Skincare and cosmetics can be a cause of cancer or infertility
Since 1920, Parabens have been used as artificial preservatives for cosmetics and body care products to last long. It can cause cancer.
Since 1920, Parabens have been used as artificial preservatives for cosmetics and body care products to last long. It is because, as cosmetics contain ingredients that can biodegrade, they are likely to get bacteria and molds destroying them before time. Hence, these chemicals are added to prevent the chemicals from getting worse and increase the shelf life of the product.
However, in the past few years studies have raised concern over the use of parabens as they can disrupt hormones in the body and harm fertility and reproductive organs. It can affect birth outcomes, forms skin irritation, as well as increase the risk of cancer.
In a study conducted in the US in 2006, parabens were detected in nearly all urine samples taken from adults regardless of demographic.
Products that contain Parabens
Parabens are typically used in a wide variety of leave-on and rinse-off products, such as shampoos and conditioners. It is because those with a high water content are easily prone to fungi and gram-positive bacteria. These chemicals have a broad spectrum of activity against yeasts, molds, and bacteria.
Moisturizers, face, and skin cleaners, sunscreens, deodorants, shaving gels, toothpaste, makeup, and many other liquid or semi-fluid state products also contain parabens. Due to the use of paraben-infused products, these chemicals are absorbed into the body through the skin, metabolized, and excreted in urine and bile. Therefore, daily use of these products, or multiple products containing parabens, results in direct and continuous exposure.
In a study, comparing paraben levels in the bodies of women, men, adolescents, and children who regularly use cosmetics and those who do not, it was discovered that personal care products have the highest exposure to paraben. A 2018 study revealed that adolescent girls who wear makeup on a daily basis had 20 times the levels of propylparaben in their urine compared to those who never or rarely wear them.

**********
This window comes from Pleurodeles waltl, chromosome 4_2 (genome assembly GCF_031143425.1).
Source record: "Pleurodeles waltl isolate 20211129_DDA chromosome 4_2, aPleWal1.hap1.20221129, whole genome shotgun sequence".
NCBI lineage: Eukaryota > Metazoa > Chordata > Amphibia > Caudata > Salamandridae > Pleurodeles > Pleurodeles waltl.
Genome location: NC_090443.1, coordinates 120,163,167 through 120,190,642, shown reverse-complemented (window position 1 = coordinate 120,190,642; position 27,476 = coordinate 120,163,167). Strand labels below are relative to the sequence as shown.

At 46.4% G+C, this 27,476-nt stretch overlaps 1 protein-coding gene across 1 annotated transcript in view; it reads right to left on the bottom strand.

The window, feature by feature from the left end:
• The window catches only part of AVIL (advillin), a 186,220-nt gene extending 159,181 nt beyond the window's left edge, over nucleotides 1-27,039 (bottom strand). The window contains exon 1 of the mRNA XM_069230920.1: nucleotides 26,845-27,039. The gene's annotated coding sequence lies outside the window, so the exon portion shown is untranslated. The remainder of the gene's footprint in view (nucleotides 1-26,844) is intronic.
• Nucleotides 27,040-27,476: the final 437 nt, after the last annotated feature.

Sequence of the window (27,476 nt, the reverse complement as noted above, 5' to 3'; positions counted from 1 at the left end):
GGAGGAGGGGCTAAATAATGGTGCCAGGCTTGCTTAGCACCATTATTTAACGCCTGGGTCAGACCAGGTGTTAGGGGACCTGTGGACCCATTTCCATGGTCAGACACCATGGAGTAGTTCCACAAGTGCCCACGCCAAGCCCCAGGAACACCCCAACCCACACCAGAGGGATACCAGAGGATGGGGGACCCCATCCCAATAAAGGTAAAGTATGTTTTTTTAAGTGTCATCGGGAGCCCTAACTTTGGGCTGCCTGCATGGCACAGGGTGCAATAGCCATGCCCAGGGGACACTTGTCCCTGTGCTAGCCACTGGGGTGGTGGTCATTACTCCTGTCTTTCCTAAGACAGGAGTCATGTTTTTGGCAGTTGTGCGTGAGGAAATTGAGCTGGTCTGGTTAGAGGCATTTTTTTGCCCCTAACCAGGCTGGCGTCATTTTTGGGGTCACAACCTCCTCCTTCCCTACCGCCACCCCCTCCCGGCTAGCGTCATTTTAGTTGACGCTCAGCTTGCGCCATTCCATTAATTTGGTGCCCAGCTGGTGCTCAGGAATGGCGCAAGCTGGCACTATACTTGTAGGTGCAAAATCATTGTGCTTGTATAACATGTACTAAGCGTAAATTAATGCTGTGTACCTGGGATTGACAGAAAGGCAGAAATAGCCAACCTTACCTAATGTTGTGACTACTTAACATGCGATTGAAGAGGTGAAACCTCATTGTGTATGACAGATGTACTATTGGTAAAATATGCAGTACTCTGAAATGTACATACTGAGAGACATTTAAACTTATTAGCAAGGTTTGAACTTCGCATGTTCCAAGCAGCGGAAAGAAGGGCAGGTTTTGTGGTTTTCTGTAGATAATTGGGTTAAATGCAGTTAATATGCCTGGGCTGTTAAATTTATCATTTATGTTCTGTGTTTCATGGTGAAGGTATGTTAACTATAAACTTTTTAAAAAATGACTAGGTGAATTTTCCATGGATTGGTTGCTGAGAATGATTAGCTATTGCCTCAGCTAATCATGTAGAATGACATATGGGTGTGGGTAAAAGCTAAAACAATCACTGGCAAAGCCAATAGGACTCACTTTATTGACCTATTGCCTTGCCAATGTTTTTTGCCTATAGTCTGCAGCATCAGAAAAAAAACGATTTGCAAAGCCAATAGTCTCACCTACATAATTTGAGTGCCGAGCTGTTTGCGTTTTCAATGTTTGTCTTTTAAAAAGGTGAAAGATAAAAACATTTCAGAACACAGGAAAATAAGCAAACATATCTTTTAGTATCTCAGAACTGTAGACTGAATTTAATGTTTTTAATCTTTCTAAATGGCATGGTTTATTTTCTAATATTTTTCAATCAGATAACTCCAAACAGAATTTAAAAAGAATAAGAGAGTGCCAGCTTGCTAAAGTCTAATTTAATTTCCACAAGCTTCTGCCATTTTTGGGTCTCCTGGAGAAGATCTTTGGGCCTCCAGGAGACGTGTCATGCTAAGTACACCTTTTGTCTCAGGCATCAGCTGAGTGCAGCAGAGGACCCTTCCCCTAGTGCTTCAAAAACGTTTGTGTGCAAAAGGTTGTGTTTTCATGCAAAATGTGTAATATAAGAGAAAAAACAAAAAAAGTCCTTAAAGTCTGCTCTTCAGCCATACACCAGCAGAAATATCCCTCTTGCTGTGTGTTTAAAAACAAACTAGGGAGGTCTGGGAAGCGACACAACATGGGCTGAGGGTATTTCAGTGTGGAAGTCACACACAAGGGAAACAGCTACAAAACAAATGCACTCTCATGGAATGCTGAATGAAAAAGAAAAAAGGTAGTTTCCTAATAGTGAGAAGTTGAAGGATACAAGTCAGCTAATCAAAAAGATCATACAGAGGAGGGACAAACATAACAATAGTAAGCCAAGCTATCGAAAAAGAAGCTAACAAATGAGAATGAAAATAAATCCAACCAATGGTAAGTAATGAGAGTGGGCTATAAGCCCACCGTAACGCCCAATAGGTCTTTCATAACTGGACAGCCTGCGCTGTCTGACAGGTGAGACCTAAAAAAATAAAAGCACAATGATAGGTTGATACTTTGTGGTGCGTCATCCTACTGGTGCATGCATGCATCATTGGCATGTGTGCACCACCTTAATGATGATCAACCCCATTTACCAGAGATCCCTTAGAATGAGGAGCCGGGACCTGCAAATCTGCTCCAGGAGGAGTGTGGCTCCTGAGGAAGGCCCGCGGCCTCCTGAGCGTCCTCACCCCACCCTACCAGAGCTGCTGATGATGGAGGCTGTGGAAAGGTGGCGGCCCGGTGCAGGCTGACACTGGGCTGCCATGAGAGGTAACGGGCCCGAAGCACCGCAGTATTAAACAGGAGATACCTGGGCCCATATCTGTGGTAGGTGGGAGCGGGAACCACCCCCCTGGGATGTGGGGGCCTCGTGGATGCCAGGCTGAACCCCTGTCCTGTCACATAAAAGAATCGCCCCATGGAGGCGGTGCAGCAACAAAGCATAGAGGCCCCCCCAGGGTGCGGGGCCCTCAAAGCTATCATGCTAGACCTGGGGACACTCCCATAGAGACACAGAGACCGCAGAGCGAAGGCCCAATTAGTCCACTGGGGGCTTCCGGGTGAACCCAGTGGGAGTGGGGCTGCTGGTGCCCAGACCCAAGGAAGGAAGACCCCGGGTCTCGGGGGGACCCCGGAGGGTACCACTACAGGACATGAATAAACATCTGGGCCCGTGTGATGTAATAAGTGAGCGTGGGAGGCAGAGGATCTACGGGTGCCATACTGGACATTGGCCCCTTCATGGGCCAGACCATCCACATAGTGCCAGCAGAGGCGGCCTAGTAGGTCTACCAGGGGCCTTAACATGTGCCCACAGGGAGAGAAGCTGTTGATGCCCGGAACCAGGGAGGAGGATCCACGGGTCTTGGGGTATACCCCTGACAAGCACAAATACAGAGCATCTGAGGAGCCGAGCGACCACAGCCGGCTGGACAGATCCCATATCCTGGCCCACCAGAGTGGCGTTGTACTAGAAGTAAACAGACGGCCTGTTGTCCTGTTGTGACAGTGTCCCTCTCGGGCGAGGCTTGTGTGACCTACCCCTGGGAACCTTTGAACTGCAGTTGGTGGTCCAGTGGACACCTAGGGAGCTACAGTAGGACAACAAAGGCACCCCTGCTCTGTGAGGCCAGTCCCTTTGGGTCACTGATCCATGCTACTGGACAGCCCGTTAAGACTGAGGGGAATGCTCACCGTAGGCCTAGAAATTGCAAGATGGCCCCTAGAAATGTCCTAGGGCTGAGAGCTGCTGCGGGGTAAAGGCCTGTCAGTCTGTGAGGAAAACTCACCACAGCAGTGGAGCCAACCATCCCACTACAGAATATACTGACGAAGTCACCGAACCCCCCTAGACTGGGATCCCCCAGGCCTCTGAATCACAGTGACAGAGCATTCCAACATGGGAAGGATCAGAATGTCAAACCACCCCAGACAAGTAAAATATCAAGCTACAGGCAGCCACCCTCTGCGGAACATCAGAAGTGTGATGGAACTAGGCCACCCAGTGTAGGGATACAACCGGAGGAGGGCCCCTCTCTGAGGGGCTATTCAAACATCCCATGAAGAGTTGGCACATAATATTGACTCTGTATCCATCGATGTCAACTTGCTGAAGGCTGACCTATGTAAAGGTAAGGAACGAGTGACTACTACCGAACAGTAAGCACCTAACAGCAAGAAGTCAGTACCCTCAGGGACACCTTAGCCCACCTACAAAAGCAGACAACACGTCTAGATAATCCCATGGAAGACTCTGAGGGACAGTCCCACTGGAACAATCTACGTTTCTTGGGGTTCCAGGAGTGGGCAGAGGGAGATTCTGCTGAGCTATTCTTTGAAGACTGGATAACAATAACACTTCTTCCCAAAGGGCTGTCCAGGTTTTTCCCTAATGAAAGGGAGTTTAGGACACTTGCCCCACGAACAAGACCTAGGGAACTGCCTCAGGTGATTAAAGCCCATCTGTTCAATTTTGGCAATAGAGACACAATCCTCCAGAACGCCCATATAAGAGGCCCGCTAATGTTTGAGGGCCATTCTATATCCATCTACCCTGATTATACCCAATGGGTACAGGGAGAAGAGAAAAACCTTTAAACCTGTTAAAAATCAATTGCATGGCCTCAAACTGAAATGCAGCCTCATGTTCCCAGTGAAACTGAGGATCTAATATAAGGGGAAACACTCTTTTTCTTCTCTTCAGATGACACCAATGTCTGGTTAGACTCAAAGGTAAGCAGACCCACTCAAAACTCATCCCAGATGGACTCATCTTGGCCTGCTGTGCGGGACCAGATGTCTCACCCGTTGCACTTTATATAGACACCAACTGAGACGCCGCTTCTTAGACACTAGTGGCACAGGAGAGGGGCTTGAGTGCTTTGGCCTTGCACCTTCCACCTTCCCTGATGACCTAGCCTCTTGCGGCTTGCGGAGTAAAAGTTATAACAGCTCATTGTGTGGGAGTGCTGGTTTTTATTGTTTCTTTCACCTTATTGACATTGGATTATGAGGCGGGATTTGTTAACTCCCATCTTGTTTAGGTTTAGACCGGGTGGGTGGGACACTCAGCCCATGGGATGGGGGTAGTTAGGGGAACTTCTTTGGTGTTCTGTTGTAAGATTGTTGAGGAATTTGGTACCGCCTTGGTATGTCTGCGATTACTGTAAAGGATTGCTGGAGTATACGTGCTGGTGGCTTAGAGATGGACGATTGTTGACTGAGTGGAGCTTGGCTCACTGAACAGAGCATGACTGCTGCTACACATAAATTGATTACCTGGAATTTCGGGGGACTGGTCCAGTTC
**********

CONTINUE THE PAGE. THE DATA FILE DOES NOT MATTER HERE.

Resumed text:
Types of Parabens
There are six types of Parabens that are most commonly used in makeup and skincare products- methyl-, ethyl-, propyl-, isopropyl-, butyl-, and isobutyl paraben. Where the rate of hazard done by Propylparaben and Butylparaben is seven, Isopropylparaben and Isobutylparaben stand at eight and have stronger estrogenic activity.
Methyl- and ethyl-, however, are shorter-chain parabens and are used in combinations, whereas butylparaben is often used alone.
Parabens in food
Parabens are not only found in cosmetics but one can also be exposed to them through packaged food and drinks. In 1970, propylparaben was designated as “generally recognized as safe” in addition to food up to 0.1 percent (CDC 2016). However, recent studies believe that this safety information is outdated, and certain delicacies can serve parabens on plates along with the health effects associated with them.
Effects of Paraben on Health
Endocrine disruption and reproductive harm
Whether male or female, parabens can act like the hormone estrogen in the body of all and affect their reproductive system functioning, reproductive development, fertility, and birth outcomes. These chemicals can also disrupt one’s hormone production.
According to scientists, the estrogenic potency of paraben increases with its length and branching side chains. On the other hand, in animal studies, propyl-, isopropyl-, and isobutyl parabens are seen to disrupt hormone signals. Whereas, butylparaben results in harmful to female reproductive development.
In another animal study conducted in 2014, developmental exposure to butylparaben was observed to have harmed male reproduction as well by decreasing sperm production and lowering testosterone levels. Sperm count was decreased at very low doses of only 10 mg/kg of body weight per day.
Meanwhile, in human studies in 2013, researchers from the Harvard T.H. Chan School of Public Health found that urinary propylparaben decreased fertility. In 2016, experts linked butylparaben and total urinary paraben levels with decreased fertility, as indicated by decreased menstrual cycle length. In 2017, it was confirmed that butylparaben levels present in a mother’s urine and in the cord blood were associated with increased odds of pre-term birth and decreased birth weight.
The skin can be sensitive to paraben-containing products, which results in irritation. Studies have shown that it is the result of the side-chain length of parabens.
Endocrine disruption and cancer
Environmental estrogens could contribute to the risk of cancer, particularly breast cancer in women. It is a concern that propylparaben has the ability to alter the expression of genes and accelerate the growth of cancer cells.
A study conducted by experts at the University of California-Berkeley in 2016, discovered that low doses of butylparaben, which was not considered harmful earlier, worked in conjunction with other cell receptors to switch on cancer genes and increased the growth of breast cancer cells.